Science Says This Is How Much Coffee You Need To Drink To Live Longer
Good news for all of you who are already tipping back your second — or third — cup of coffee of the day: you can keep on doing what you're doing.
A new, large-scale, long-term study adds to the growing body of evidence that coffee consumption is, in fact, good for you.
And the study published Monday in the American Heart Association journal Circulation shows that your daily cups of joe may help boost longevity.
This finding is definitely something to take seriously since the study's scale is so massive: the findings are based on data from three ongoing studies, including of a total of over 200,000 participants who answered food questionnaires every four years. During the follow-up period, more than 31,000 participants died of various causes. (Researchers controlled for factors such as smoking, body mass index, physical activity, alcohol consumption, and other dietary factors.)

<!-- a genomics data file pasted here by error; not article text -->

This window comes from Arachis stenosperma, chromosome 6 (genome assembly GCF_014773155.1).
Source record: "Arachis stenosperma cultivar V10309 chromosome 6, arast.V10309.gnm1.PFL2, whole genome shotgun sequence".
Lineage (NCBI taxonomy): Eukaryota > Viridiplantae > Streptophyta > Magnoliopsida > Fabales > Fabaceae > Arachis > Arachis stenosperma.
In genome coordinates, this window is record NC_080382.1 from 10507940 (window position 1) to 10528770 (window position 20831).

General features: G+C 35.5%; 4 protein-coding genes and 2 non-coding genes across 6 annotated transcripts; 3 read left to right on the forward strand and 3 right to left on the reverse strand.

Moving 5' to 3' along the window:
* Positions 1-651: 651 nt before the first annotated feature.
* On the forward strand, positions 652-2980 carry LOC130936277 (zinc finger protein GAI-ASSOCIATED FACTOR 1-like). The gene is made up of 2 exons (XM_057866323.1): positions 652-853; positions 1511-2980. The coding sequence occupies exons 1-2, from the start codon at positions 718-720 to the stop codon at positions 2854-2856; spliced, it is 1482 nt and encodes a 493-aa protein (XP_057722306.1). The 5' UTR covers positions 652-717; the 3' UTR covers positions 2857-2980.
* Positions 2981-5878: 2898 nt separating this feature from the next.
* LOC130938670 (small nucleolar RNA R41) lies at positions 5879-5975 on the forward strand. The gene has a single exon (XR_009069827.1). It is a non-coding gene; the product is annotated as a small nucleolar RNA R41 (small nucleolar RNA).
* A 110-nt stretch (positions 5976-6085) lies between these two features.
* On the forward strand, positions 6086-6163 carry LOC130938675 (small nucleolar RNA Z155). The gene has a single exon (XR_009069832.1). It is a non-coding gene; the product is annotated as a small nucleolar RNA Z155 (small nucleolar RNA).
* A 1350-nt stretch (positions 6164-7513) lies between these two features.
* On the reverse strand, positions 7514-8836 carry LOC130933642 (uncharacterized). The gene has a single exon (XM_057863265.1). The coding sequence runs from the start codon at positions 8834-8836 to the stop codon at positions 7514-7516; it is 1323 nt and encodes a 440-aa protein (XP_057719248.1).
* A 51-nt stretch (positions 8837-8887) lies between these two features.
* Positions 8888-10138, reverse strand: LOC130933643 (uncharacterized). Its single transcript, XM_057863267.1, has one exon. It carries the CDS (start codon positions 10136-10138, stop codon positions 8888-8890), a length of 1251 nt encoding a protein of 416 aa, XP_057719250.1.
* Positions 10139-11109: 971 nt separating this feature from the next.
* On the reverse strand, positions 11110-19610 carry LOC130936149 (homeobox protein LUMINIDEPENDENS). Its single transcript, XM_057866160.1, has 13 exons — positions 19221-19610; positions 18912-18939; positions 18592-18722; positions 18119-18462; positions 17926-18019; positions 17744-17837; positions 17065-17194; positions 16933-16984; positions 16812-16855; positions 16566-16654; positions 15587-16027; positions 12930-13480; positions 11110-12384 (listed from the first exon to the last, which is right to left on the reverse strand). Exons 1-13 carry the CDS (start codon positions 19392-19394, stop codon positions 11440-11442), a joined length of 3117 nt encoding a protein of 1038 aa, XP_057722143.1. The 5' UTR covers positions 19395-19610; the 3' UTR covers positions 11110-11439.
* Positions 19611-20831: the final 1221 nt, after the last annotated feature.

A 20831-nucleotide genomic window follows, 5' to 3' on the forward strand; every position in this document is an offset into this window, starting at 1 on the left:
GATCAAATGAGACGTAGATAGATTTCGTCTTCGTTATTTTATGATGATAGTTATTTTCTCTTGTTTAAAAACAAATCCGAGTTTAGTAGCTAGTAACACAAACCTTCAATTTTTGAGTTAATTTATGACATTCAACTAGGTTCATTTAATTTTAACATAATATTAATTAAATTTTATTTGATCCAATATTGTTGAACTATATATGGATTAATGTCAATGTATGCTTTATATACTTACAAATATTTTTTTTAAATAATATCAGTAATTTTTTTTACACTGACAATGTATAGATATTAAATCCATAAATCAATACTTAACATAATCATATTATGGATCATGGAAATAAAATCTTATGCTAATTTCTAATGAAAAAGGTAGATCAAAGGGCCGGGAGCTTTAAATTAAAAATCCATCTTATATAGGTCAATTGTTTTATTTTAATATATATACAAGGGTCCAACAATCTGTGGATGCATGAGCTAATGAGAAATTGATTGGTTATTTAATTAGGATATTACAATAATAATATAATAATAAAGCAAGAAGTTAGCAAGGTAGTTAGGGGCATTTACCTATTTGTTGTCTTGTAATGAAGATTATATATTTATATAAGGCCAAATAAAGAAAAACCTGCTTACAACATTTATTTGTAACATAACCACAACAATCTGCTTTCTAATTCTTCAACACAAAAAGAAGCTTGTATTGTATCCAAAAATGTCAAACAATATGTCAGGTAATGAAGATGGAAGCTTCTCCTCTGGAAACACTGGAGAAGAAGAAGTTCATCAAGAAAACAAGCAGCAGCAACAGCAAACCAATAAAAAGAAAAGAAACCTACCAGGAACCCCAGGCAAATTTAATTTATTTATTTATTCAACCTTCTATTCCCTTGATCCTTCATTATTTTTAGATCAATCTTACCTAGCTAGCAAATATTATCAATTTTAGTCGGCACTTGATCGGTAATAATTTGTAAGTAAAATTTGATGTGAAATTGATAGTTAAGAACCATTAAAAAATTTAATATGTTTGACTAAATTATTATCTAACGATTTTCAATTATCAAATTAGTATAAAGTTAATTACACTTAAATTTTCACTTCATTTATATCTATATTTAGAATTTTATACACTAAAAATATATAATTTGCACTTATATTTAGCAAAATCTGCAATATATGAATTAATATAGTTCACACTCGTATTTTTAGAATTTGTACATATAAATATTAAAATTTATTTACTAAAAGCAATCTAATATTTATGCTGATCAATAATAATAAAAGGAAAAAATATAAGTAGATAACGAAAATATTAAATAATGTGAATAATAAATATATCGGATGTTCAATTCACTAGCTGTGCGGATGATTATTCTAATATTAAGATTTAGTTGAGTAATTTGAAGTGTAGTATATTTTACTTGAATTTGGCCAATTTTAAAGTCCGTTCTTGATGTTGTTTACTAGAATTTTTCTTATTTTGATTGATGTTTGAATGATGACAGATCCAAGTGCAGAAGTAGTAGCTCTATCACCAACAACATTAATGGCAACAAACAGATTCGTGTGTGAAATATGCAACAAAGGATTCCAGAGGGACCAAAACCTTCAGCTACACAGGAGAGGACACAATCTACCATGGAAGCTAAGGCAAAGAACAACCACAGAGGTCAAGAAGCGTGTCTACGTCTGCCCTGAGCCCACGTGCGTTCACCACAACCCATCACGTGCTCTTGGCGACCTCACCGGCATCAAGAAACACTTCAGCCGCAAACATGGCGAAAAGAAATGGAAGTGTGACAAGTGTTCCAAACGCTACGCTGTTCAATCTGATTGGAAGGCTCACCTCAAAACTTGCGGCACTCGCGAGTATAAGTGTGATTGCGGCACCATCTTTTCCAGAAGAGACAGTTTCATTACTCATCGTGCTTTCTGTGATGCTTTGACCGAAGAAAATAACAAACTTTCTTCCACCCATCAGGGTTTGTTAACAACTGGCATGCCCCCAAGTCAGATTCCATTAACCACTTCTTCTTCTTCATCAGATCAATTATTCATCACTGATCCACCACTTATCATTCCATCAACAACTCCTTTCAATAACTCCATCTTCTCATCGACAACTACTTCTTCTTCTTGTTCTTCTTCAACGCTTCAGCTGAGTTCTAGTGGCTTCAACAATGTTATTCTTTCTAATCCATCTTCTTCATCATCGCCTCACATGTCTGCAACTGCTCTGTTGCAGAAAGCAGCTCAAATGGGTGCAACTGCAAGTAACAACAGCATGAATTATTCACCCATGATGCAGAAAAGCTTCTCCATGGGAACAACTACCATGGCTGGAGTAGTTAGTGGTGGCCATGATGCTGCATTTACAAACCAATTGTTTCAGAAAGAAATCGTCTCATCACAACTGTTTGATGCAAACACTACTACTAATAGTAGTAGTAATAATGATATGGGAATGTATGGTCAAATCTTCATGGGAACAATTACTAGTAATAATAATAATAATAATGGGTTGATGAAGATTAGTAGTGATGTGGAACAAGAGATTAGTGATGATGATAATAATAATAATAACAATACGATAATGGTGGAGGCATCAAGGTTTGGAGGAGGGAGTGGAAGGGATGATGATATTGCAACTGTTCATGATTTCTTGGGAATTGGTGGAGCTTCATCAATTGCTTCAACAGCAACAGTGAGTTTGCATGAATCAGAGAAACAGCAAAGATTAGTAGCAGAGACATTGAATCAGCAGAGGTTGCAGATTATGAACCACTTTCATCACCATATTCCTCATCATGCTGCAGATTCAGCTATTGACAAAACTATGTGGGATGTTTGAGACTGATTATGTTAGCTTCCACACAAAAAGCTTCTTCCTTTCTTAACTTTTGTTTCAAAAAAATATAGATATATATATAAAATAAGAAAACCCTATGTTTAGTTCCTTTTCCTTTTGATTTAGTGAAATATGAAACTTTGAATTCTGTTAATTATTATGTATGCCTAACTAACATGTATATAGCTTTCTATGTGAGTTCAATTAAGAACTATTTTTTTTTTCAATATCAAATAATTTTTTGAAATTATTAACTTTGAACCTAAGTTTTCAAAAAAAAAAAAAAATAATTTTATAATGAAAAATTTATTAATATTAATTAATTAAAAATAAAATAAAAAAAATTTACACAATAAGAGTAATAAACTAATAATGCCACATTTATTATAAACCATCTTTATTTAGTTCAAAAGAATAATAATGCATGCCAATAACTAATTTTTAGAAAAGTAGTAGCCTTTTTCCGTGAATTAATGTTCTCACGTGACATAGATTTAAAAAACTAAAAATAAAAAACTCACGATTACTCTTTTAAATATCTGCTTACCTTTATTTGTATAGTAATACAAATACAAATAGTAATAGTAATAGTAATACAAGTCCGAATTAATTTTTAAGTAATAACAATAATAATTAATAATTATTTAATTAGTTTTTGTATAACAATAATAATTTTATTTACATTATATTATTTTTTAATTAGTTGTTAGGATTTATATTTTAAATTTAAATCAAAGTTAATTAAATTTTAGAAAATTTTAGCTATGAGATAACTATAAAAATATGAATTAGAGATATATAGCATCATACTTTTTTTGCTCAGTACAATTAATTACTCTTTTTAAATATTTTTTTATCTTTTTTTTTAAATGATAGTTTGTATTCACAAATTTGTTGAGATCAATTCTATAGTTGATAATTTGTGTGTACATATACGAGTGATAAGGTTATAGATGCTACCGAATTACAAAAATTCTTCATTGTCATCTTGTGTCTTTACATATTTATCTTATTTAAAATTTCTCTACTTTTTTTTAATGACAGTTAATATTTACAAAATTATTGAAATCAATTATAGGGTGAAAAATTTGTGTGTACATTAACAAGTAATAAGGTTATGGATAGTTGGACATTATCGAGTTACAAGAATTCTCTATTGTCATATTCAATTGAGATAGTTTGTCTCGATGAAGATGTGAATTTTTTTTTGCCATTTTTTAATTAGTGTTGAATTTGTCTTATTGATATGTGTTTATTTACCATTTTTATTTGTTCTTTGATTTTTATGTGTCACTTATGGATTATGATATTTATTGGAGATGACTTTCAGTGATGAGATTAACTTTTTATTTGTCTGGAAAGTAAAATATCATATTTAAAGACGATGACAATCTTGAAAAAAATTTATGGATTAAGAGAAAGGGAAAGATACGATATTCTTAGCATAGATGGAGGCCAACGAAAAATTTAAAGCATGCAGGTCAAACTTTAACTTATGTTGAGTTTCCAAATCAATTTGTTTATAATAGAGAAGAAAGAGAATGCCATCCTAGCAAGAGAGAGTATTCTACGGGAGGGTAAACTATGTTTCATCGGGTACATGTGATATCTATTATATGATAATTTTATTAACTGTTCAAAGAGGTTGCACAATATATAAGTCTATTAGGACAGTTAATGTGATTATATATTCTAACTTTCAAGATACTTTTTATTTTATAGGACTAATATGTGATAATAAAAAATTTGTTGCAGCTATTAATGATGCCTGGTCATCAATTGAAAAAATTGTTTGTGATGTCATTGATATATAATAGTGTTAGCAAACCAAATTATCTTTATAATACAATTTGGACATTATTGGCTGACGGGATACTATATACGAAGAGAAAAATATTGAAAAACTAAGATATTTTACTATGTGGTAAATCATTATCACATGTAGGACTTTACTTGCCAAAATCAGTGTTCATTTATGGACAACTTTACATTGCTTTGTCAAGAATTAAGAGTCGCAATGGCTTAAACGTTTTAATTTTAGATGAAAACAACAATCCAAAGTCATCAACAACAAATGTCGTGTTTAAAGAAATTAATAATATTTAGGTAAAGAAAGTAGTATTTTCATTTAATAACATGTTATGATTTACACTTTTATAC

What they found is that "moderate" coffee drinkers — those who consume three to five cups a day — experienced a lower risk of deaths from cardiovascular disease, neurological diseases, Type 2 diabetes, and suicide.
You might be thinking, Well, maybe that's because coffee drinkers tend to have healthier habits. But, strangely enough, they found that people who frequently drink coffee are much more likely to smoke and drink alcohol.
Of course, however, there is such thing as too much coffee. As we've written before, how much coffee your body can tolerate without getting the jitters may depend on your genetic makeup. So, introverts and anxiety-prone people: be careful with the espressos. Insomnia is not fun.
It's important to note that this study, though massive, does not prove causation between drinking coffee and living longer; rather, it points to a correlation. But if you enjoy waking up to a fresh pot of coffee every morning, it's fine — and likely pretty healthy — to include a few cups of it in your daily routine.